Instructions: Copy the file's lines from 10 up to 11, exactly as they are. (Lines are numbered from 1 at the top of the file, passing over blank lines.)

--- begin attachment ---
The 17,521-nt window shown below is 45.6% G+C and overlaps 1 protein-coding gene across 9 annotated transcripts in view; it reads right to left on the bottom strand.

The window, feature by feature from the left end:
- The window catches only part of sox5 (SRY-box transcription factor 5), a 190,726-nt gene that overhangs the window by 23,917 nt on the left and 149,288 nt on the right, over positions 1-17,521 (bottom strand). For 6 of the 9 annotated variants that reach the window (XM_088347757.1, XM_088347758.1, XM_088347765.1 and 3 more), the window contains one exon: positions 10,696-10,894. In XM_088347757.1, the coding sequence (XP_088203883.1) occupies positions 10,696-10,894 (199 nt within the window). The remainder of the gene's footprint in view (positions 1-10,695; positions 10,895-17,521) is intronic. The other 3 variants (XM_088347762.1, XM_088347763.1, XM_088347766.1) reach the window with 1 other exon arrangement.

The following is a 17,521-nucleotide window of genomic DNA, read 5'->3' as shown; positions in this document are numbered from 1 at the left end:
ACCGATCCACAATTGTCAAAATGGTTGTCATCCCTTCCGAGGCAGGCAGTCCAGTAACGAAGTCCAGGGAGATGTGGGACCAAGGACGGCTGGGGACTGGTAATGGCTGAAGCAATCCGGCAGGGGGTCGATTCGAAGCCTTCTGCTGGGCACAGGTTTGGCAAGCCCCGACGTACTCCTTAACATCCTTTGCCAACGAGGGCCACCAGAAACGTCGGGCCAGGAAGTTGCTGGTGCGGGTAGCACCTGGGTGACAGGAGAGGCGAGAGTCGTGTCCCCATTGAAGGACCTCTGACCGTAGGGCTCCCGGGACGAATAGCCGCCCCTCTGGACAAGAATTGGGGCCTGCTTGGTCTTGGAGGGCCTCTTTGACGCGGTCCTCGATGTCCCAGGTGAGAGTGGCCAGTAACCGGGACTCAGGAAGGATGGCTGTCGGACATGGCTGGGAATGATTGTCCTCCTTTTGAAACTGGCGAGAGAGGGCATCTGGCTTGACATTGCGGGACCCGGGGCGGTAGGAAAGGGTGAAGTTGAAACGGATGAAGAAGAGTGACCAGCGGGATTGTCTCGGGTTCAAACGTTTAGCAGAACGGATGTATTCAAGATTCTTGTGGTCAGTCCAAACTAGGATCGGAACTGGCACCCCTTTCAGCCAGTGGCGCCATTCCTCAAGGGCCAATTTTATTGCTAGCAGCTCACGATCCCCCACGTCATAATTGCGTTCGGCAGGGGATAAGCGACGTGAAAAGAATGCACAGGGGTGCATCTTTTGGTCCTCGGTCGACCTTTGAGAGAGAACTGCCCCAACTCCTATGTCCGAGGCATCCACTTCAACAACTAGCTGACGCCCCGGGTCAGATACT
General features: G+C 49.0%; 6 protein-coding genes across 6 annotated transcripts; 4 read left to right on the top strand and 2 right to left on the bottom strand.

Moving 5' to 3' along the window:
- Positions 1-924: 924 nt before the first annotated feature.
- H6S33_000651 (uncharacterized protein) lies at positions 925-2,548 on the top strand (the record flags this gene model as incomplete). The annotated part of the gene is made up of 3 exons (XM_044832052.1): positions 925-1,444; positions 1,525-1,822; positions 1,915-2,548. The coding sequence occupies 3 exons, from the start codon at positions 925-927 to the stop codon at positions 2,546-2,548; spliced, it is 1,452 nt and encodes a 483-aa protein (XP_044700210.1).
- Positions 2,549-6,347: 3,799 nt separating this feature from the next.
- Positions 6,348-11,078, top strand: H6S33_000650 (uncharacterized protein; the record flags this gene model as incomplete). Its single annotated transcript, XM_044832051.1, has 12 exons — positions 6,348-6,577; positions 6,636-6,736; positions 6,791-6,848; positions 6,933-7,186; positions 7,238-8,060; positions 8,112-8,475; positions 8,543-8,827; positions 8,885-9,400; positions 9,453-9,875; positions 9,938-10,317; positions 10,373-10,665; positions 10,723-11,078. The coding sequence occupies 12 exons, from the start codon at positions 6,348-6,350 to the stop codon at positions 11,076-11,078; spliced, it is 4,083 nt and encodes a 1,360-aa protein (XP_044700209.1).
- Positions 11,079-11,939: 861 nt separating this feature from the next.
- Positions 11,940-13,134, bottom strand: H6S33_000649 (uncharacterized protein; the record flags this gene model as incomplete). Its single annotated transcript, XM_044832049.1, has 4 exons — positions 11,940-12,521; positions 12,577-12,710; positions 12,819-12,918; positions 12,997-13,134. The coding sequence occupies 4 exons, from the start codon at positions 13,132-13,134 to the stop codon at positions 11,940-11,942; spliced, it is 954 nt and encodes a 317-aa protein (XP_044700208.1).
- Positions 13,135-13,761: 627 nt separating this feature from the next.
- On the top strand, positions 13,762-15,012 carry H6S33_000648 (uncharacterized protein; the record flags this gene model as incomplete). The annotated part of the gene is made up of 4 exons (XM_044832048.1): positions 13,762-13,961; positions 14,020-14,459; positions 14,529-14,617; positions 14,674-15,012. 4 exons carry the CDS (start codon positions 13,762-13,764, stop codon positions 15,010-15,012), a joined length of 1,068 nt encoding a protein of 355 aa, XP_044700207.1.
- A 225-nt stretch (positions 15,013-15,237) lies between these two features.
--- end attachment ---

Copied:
- Positions 2,549-6,347: 3,799 nt separating this feature from the next.
- Positions 6,348-11,078, top strand: H6S33_000650 (uncharacterized protein; the record flags this gene model as incomplete). Its single annotated transcript, XM_044832051.1, has 12 exons — positions 6,348-6,577; positions 6,636-6,736; positions 6,791-6,848; positions 6,933-7,186; positions 7,238-8,060; positions 8,112-8,475; positions 8,543-8,827; positions 8,885-9,400; positions 9,453-9,875; positions 9,938-10,317; positions 10,373-10,665; positions 10,723-11,078. The coding sequence occupies 12 exons, from the start codon at positions 6,348-6,350 to the stop codon at positions 11,076-11,078; spliced, it is 4,083 nt and encodes a 1,360-aa protein (XP_044700209.1).